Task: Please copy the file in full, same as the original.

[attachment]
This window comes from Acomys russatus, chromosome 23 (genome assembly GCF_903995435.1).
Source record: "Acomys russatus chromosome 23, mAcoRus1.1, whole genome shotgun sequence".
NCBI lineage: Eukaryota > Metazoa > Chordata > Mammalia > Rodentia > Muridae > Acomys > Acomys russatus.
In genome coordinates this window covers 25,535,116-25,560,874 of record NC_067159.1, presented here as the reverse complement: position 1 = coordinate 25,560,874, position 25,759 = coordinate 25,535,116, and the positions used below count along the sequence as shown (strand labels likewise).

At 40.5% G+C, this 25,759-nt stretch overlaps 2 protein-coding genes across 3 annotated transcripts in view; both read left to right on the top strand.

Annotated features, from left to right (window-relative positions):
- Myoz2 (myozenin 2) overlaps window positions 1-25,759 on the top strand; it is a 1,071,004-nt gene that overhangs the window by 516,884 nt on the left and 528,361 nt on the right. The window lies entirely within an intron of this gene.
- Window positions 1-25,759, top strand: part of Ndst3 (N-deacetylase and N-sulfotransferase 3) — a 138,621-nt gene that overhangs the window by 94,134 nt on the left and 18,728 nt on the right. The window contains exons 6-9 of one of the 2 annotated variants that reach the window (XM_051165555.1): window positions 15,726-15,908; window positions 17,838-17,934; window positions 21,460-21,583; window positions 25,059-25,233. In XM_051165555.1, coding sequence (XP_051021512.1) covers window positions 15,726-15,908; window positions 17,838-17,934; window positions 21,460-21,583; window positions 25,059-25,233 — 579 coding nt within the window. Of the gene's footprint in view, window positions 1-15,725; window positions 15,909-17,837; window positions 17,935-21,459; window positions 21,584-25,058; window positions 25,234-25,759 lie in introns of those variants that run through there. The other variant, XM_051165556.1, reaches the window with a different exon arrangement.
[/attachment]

This window comes from Acomys russatus, chromosome 23 (genome assembly GCF_903995435.1).
Source record: "Acomys russatus chromosome 23, mAcoRus1.1, whole genome shotgun sequence".
NCBI lineage: Eukaryota > Metazoa > Chordata > Mammalia > Rodentia > Muridae > Acomys > Acomys russatus.
In genome coordinates this window covers 25,535,116-25,560,874 of record NC_067159.1, presented here as the reverse complement: position 1 = coordinate 25,560,874, position 25,759 = coordinate 25,535,116, and the positions used below count along the sequence as shown (strand labels likewise).

At 40.5% G+C, this 25,759-nt stretch overlaps 2 protein-coding genes across 3 annotated transcripts in view; both read left to right on the top strand.

Annotated features, from left to right (window-relative positions):
- Myoz2 (myozenin 2) overlaps window positions 1-25,759 on the top strand; it is a 1,071,004-nt gene that overhangs the window by 516,884 nt on the left and 528,361 nt on the right. The window lies entirely within an intron of this gene.
- Window positions 1-25,759, top strand: part of Ndst3 (N-deacetylase and N-sulfotransferase 3) — a 138,621-nt gene that overhangs the window by 94,134 nt on the left and 18,728 nt on the right. The window contains exons 6-9 of one of the 2 annotated variants that reach the window (XM_051165555.1): window positions 15,726-15,908; window positions 17,838-17,934; window positions 21,460-21,583; window positions 25,059-25,233. In XM_051165555.1, coding sequence (XP_051021512.1) covers window positions 15,726-15,908; window positions 17,838-17,934; window positions 21,460-21,583; window positions 25,059-25,233 — 579 coding nt within the window. Of the gene's footprint in view, window positions 1-15,725; window positions 15,909-17,837; window positions 17,935-21,459; window positions 21,584-25,058; window positions 25,234-25,759 lie in introns of those variants that run through there. The other variant, XM_051165556.1, reaches the window with a different exon arrangement.